Within the historiography of medieval women and book usage, Ireland has been overlooked given its location on the western periphery of Europe. However, as this blog shall demonstrate, the representation of books on the tombs of women was an important part of medieval Irish society and offers a unique perspective into the relationship between women and books in Europe.
As reflected in research undertaken by Therese Martin, in the late fifteenth century images of books on women’s tombs became a method of showing high social status and class. Martin, who includes examples of these tombstones, discusses how images on the tombs depict the deceased aristocratic woman holding an open book as if reading. The elite woman’s stance in this image represents piety but also the religious awareness of the woman. The example highlighted by Martin shows the woman surrounded by female saints holding closed books, again highlighting the religiosity of the deceased woman.
The representation on tombs of female book usage and ownership was not only to represent the women herself, but also the family she came from. The implied book ownership was a symbol of wealth and class as books were expensive in fifteenth century Ireland and not everybody could read. Martin highlights how in later medieval, European images and scriptures on tombs of deceased women reading were more common than in the Irish context. Therefore, this highlights the flow of these ideas of representation across Europe arriving in Ireland and being adopted. Martin argues that even amongst upper class Gaelic families in Ireland, literacy was low amongst women with women barred from bardic schools.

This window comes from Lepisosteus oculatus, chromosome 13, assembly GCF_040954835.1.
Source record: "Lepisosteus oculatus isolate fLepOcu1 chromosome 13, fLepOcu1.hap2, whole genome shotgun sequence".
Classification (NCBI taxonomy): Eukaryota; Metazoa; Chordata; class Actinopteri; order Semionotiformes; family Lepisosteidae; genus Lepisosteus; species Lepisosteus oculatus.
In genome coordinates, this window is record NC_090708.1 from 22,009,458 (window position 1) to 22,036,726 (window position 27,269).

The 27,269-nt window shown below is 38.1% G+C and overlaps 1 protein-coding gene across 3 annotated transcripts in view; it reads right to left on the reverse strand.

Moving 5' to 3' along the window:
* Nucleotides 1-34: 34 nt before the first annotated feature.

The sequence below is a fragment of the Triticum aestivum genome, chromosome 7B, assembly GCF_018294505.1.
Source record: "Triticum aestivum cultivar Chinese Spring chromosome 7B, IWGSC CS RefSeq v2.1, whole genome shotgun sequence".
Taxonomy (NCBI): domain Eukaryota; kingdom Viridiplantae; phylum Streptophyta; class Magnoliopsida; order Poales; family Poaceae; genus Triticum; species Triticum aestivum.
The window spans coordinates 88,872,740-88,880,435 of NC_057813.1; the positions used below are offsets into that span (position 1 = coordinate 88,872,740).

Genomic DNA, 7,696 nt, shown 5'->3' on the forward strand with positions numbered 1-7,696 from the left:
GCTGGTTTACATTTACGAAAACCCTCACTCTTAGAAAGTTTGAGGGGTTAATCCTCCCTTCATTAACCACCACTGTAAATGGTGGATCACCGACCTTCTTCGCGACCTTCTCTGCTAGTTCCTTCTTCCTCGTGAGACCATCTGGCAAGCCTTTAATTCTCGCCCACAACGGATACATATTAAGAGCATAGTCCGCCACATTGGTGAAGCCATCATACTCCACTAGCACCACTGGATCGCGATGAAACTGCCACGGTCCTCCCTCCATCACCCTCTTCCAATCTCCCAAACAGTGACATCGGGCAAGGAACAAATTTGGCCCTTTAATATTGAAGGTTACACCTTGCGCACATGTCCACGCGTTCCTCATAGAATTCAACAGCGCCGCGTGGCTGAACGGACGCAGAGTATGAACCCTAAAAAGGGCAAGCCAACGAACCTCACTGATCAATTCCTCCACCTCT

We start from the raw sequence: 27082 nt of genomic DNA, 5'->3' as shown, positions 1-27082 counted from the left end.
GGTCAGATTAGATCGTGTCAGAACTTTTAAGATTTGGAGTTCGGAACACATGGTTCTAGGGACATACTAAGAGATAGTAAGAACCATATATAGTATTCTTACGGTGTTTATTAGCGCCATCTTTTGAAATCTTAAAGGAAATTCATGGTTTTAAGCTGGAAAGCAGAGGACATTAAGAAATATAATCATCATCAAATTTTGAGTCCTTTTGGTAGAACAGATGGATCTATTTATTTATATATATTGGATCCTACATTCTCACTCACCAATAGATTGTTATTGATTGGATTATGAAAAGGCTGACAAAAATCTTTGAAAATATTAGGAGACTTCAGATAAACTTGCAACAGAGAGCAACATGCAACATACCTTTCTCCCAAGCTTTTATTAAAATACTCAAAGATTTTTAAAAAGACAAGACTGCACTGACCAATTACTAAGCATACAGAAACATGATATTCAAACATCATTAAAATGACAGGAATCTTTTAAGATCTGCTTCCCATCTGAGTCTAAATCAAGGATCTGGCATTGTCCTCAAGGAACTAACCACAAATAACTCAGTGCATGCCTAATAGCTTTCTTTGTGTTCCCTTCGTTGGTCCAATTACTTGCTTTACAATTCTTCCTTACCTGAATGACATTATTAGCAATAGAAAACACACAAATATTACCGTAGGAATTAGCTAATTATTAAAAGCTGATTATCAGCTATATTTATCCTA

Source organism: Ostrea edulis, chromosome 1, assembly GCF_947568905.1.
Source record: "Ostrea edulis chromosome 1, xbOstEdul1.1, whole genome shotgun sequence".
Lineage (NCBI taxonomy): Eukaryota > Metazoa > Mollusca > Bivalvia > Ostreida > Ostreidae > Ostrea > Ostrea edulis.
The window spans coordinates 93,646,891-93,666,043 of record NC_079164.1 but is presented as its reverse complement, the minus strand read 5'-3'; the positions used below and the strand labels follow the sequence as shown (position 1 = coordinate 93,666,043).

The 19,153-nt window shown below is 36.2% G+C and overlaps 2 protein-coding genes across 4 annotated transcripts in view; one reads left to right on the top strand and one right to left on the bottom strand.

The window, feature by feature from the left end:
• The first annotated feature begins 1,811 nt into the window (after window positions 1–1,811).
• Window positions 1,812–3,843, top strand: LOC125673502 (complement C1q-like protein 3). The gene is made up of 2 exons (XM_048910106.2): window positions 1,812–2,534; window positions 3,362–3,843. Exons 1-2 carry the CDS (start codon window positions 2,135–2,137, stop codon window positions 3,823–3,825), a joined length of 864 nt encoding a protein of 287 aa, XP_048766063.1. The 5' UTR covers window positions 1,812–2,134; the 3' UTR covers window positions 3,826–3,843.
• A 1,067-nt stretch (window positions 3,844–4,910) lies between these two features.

From the examples highlighted by Martin, it could be argued that some elite women in late medieval Ireland used books in their lifetime within a religious context to achieve piety with this depicted on their tombs. However, the more likely explanation is that most elite women in Ireland did not read religious texts given their inability to access education with the tombs reflective of the status of the deceased woman’s family. Therefore, although in practice most Irish women even on the elite level did not use books themselves, the relationship between the book and women is present nevertheless and portrayed powerful social messages of family and status. Thus, as demonstrated by Martin, the relationship between women and books can be analysed even if women themselves did not use books. Consequently, this method of analysis is a useful way of studying this field and should be applied in future research.